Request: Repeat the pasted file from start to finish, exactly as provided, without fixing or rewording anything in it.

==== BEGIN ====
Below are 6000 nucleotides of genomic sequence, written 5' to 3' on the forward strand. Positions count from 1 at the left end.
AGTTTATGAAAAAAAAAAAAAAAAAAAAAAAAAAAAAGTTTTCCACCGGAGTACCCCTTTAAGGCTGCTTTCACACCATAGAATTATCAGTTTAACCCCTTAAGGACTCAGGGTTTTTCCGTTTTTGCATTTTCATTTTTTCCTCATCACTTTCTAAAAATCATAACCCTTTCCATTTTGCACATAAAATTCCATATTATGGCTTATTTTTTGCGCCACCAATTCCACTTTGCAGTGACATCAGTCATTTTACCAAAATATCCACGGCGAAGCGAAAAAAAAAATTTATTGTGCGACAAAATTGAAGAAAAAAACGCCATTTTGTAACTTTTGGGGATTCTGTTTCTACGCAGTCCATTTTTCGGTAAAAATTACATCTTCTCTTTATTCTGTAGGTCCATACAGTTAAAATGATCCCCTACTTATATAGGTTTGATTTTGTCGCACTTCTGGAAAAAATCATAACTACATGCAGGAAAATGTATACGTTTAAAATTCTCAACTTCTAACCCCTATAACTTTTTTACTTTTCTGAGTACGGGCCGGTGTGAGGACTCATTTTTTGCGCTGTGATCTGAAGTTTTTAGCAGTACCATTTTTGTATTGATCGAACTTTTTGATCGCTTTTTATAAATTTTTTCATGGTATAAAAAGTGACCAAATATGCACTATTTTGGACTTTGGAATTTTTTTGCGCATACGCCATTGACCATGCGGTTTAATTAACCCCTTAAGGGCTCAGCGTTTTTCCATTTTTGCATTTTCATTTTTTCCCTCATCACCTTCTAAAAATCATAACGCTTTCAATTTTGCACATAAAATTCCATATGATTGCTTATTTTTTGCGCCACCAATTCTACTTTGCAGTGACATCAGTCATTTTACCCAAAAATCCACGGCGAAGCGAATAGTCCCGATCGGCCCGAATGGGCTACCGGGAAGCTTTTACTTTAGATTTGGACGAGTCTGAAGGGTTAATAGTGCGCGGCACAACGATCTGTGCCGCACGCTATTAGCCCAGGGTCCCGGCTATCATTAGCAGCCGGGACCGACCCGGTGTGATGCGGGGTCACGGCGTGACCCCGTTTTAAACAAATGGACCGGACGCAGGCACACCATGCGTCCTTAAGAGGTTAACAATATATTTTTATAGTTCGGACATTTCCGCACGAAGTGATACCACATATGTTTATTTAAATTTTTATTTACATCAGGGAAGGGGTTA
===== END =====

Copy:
Below are 6000 nucleotides of genomic sequence, written 5' to 3' on the forward strand. Positions count from 1 at the left end.
AGTTTATGAAAAAAAAAAAAAAAAAAAAAAAAAAAAAGTTTTCCACCGGAGTACCCCTTTAAGGCTGCTTTCACACCATAGAATTATCAGTTTAACCCCTTAAGGACTCAGGGTTTTTCCGTTTTTGCATTTTCATTTTTTCCTCATCACTTTCTAAAAATCATAACCCTTTCCATTTTGCACATAAAATTCCATATTATGGCTTATTTTTTGCGCCACCAATTCCACTTTGCAGTGACATCAGTCATTTTACCAAAATATCCACGGCGAAGCGAAAAAAAAAATTTATTGTGCGACAAAATTGAAGAAAAAAACGCCATTTTGTAACTTTTGGGGATTCTGTTTCTACGCAGTCCATTTTTCGGTAAAAATTACATCTTCTCTTTATTCTGTAGGTCCATACAGTTAAAATGATCCCCTACTTATATAGGTTTGATTTTGTCGCACTTCTGGAAAAAATCATAACTACATGCAGGAAAATGTATACGTTTAAAATTCTCAACTTCTAACCCCTATAACTTTTTTACTTTTCTGAGTACGGGCCGGTGTGAGGACTCATTTTTTGCGCTGTGATCTGAAGTTTTTAGCAGTACCATTTTTGTATTGATCGAACTTTTTGATCGCTTTTTATAAATTTTTTCATGGTATAAAAAGTGACCAAATATGCACTATTTTGGACTTTGGAATTTTTTTGCGCATACGCCATTGACCATGCGGTTTAATTAACCCCTTAAGGGCTCAGCGTTTTTCCATTTTTGCATTTTCATTTTTTCCCTCATCACCTTCTAAAAATCATAACGCTTTCAATTTTGCACATAAAATTCCATATGATTGCTTATTTTTTGCGCCACCAATTCTACTTTGCAGTGACATCAGTCATTTTACCCAAAAATCCACGGCGAAGCGAATAGTCCCGATCGGCCCGAATGGGCTACCGGGAAGCTTTTACTTTAGATTTGGACGAGTCTGAAGGGTTAATAGTGCGCGGCACAACGATCTGTGCCGCACGCTATTAGCCCAGGGTCCCGGCTATCATTAGCAGCCGGGACCGACCCGGTGTGATGCGGGGTCACGGCGTGACCCCGTTTTAAACAAATGGACCGGACGCAGGCACACCATGCGTCCTTAAGAGGTTAACAATATATTTTTATAGTTCGGACATTTCCGCACGAAGTGATACCACATATGTTTATTTAAATTTTTATTTACATCAGGGAAGGGGTTA